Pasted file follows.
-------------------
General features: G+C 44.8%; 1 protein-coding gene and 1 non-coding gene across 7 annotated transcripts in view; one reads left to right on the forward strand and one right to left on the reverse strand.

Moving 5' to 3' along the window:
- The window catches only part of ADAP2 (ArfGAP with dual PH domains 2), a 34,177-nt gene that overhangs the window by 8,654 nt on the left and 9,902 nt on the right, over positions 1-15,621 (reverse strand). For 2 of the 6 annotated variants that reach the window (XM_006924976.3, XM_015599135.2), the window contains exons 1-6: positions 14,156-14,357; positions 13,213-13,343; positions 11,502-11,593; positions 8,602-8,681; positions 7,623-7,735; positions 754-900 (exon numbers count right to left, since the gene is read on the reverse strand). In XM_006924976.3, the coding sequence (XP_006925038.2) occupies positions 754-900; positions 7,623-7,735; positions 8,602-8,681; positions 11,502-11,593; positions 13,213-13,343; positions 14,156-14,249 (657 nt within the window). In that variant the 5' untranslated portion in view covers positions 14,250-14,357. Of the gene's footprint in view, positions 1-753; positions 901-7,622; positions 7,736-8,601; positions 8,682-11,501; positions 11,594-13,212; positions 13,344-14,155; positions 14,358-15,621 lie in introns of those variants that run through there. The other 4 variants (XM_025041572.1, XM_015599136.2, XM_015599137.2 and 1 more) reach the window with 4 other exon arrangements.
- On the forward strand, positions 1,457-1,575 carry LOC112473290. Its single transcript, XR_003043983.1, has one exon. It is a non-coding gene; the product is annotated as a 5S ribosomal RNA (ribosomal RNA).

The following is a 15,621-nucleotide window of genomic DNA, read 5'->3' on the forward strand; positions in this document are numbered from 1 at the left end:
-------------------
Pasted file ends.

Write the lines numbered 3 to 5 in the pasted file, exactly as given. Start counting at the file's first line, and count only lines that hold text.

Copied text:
- The window catches only part of ADAP2 (ArfGAP with dual PH domains 2), a 34,177-nt gene that overhangs the window by 8,654 nt on the left and 9,902 nt on the right, over positions 1-15,621 (reverse strand). For 2 of the 6 annotated variants that reach the window (XM_006924976.3, XM_015599135.2), the window contains exons 1-6: positions 14,156-14,357; positions 13,213-13,343; positions 11,502-11,593; positions 8,602-8,681; positions 7,623-7,735; positions 754-900 (exon numbers count right to left, since the gene is read on the reverse strand). In XM_006924976.3, the coding sequence (XP_006925038.2) occupies positions 754-900; positions 7,623-7,735; positions 8,602-8,681; positions 11,502-11,593; positions 13,213-13,343; positions 14,156-14,249 (657 nt within the window). In that variant the 5' untranslated portion in view covers positions 14,250-14,357. Of the gene's footprint in view, positions 1-753; positions 901-7,622; positions 7,736-8,601; positions 8,682-11,501; positions 11,594-13,212; positions 13,344-14,155; positions 14,358-15,621 lie in introns of those variants that run through there. The other 4 variants (XM_025041572.1, XM_015599136.2, XM_015599137.2 and 1 more) reach the window with 4 other exon arrangements.
- On the forward strand, positions 1,457-1,575 carry LOC112473290. Its single transcript, XR_003043983.1, has one exon. It is a non-coding gene; the product is annotated as a 5S ribosomal RNA (ribosomal RNA).

The following is a 15,621-nucleotide window of genomic DNA, read 5'->3' on the forward strand; positions in this document are numbered from 1 at the left end: